Two writing-related things in a day seems like a good reason to revive this poor neglected blog! Let’s get to it.
- Soft sale of a story I’ve been shopping since 2014, one of the first ones I submitted anywhere. I’m so excited that it’s finally found a home. More details once the contract is signed.
- Today I attended Conversations & Connections, a literary conference presented by Barrelhouse. It was a great, small, focused event. I attended a panel on research and another on shaping topics for personal essays, as well as the group reading by four authors whose most recent books were featured. That reading was fantastic across the board; information about the authors and books can be found here. I chose Coyote Songs by Gabino Iglesias as the book got a copy of, and I can’t wait to read it. Review to come, hopefully.
Barrelhouse runs a fall conference as well, in Pittsburgh, and has summer writing camp retreats, which I hope I’ll be able to try out in the future.
More soon, I hope, including catching up on lists of books I’ve read. Gotta log those for my own reference at least!
Running a little behind again; the winter blahs are real and they are rude. Writing proceeds slowly but I’m not giving up. Onward and upward.
- The Mirror Thief (Martin Seay)
- After the Winter (Guadalupe Nettel)
- South Pole Station (Ashley Shelby)
- The Plague of Doves (Louise Erdrich)
- Our Animal Hearts (Dania Tomlinson)
- The Map Thief (Michael Blanding)
The Mirror Thief and the Map Thief are not in any way related; the former is a three-story novel braided together, and the latter is a nonfiction account of people who really enjoyed destroying old atlases (in general, but the “thief” part was at museums and libraries) in order to sell the maps. The Plague of Doves is so good it makes me want to peel my skin off, as Erdrich tends to be. Our Animal Hearts and After the Winter aren’t excellent in quite that urgent frantic way, but both very good. South Pole Station just wasn’t meant for me as a reader.
I just finished my second book of February and haven’t opened a new one yet, so no “currently reading” for this post.
In 2018 I met my goals of finishing a novel draft and doing writing-related work every day; 500 words minimum most days, with flexibility to count editing, market research, or submitting a story instead as needed.
I submitted a partial novel draft to a publisher for consideration, which was a great feeling.
I submitted a lot of short stories to a lot of places, had some great discussions with editors, and sold two stories, to the Hidden Animals and Strange Economics anthologies.
I earned $110.37 from my writing in 2018.
On to 2019!
First, movies! Fifteen seen in theaters in 2018:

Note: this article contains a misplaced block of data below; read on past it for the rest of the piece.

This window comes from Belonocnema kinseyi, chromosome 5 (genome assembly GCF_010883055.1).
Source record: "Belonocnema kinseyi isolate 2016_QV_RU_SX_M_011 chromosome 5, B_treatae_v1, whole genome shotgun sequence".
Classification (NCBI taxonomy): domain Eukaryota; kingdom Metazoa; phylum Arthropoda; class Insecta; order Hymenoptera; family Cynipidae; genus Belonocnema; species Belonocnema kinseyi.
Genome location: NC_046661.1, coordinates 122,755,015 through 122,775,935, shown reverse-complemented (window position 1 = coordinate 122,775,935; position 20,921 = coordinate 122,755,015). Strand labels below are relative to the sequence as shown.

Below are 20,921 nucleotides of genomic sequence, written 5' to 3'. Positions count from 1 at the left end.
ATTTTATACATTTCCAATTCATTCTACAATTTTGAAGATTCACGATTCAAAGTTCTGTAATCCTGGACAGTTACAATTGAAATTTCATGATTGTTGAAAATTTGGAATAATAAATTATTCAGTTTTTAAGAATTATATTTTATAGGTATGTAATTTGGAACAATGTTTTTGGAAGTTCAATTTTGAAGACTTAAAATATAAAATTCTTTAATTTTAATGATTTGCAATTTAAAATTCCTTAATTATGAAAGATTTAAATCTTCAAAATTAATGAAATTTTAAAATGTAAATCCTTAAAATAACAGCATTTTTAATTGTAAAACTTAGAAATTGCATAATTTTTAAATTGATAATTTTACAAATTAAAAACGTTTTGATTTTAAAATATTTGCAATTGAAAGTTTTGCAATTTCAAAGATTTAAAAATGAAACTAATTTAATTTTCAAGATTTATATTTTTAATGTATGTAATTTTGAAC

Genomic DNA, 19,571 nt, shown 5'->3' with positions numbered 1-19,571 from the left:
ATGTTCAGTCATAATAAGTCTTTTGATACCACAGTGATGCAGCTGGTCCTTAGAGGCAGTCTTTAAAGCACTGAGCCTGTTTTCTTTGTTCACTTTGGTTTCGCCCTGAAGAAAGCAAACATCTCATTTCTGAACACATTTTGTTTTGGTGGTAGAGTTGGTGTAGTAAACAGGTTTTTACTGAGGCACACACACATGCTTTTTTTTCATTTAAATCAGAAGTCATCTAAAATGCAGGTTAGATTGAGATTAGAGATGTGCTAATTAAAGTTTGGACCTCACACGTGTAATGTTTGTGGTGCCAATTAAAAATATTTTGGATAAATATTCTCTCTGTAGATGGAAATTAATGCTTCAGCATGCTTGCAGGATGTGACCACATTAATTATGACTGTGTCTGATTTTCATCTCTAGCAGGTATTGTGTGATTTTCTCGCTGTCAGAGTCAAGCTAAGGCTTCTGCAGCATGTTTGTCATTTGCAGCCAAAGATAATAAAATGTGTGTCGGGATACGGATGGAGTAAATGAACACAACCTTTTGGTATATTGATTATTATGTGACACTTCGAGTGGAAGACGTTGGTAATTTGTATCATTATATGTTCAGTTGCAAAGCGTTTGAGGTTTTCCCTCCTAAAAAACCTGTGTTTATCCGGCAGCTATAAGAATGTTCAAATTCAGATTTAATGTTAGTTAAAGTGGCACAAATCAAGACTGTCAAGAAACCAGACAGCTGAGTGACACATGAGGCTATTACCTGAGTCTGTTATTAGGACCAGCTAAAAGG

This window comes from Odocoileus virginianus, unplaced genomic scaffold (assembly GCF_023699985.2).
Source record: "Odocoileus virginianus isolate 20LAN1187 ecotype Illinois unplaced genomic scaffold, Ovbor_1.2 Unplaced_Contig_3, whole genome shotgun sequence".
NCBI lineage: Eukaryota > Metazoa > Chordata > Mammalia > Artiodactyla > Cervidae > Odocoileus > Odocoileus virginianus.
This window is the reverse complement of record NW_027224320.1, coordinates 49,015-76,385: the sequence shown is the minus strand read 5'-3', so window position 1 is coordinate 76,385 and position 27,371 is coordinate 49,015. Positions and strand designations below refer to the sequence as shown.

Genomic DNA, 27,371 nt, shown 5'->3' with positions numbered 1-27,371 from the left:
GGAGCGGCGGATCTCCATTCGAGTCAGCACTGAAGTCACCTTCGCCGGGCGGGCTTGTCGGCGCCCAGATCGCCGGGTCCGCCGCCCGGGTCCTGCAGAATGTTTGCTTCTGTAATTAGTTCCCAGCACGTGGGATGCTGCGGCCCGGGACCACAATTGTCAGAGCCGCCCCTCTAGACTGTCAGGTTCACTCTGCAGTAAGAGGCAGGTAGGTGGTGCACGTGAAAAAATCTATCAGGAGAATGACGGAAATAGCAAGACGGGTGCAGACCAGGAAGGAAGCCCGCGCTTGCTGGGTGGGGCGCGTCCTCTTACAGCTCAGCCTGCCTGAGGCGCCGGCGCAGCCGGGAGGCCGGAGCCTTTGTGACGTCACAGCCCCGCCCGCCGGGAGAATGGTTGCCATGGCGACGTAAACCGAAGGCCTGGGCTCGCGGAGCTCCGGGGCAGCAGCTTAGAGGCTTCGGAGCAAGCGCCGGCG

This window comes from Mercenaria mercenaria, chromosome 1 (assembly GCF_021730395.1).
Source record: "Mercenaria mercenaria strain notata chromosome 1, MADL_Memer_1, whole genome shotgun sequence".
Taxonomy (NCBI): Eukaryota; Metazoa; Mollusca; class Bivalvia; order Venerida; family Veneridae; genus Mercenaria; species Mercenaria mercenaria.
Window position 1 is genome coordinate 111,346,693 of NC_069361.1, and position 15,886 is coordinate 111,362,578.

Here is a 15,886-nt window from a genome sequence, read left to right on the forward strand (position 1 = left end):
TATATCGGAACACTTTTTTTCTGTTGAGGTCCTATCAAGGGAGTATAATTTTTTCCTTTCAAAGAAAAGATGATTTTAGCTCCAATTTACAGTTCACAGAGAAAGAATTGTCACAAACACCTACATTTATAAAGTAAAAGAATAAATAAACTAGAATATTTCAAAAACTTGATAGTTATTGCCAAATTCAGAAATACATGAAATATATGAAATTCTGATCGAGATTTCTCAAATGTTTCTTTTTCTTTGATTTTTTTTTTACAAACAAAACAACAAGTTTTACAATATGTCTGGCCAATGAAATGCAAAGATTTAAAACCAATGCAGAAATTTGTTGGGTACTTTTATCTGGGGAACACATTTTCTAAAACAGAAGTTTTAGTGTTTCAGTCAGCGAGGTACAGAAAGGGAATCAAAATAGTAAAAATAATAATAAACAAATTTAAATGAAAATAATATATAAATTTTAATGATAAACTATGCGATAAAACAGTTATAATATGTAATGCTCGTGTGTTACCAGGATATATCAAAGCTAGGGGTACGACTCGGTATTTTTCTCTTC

- Phantom Thread
- Deadpool 2
- Solo: A Star Wars Story
- Ocean’s 8
- Ant-Man and the Wasp
- Crazy Rich Asians
- Bad Times at the El Royale
- Outlaw King
- Free Solo
- Mary Queen of Scots
The full list of 82 books read in 2018! * denotes recommended; + denotes read in December.
I’ll do a full year-end post soon, but just wanted to note that my story “The Death Edda” has been kept for further consideration at Abyss and Apex Magazine. That’s a nice email to get to round out the year, submissions-wise. Appreciate the little things!
- Flights (Olga Tokarczuk)
- There There (Tommy Orange)
- Rumble Tumble (Joe R. Lansdale)
- Aetherial Worlds (Tatyana Tolstaya)
- Insurrecto (Gina Apostol)
- The Woman Who Married a Bear (John Straley)
All fiction in November. Flights is a strange, semi-experimental book that’s not a novel but not short stories either, exactly; fragments that fit together into an abstract mosaic. I think if you stepped back far enough you’re supposed to be able to make out a whole picture, but I didn’t quite get there.
Aetherial Worlds and Insurrecto are both really strong and lingered in my head after reading; the former is a short story collection and the latter a novel.
The Straley book and the Lansdale book are both mysteries written by and with protagonists who are white men; I need to seek out some different mystery authors and protagonists, because I’m not getting as much as I want to out of making my way through the Lansdale series, and the Straley didn’t grab me enough to continue through that series at all. (Also the library doesn’t have any of the Straley books, which surprised me but I suppose is for the best.)
There There is a highly-recommended book and very well-written but I’m not sure I was in the right mindset to read it. I definitely didn’t get everything out of it that I feel like I should have.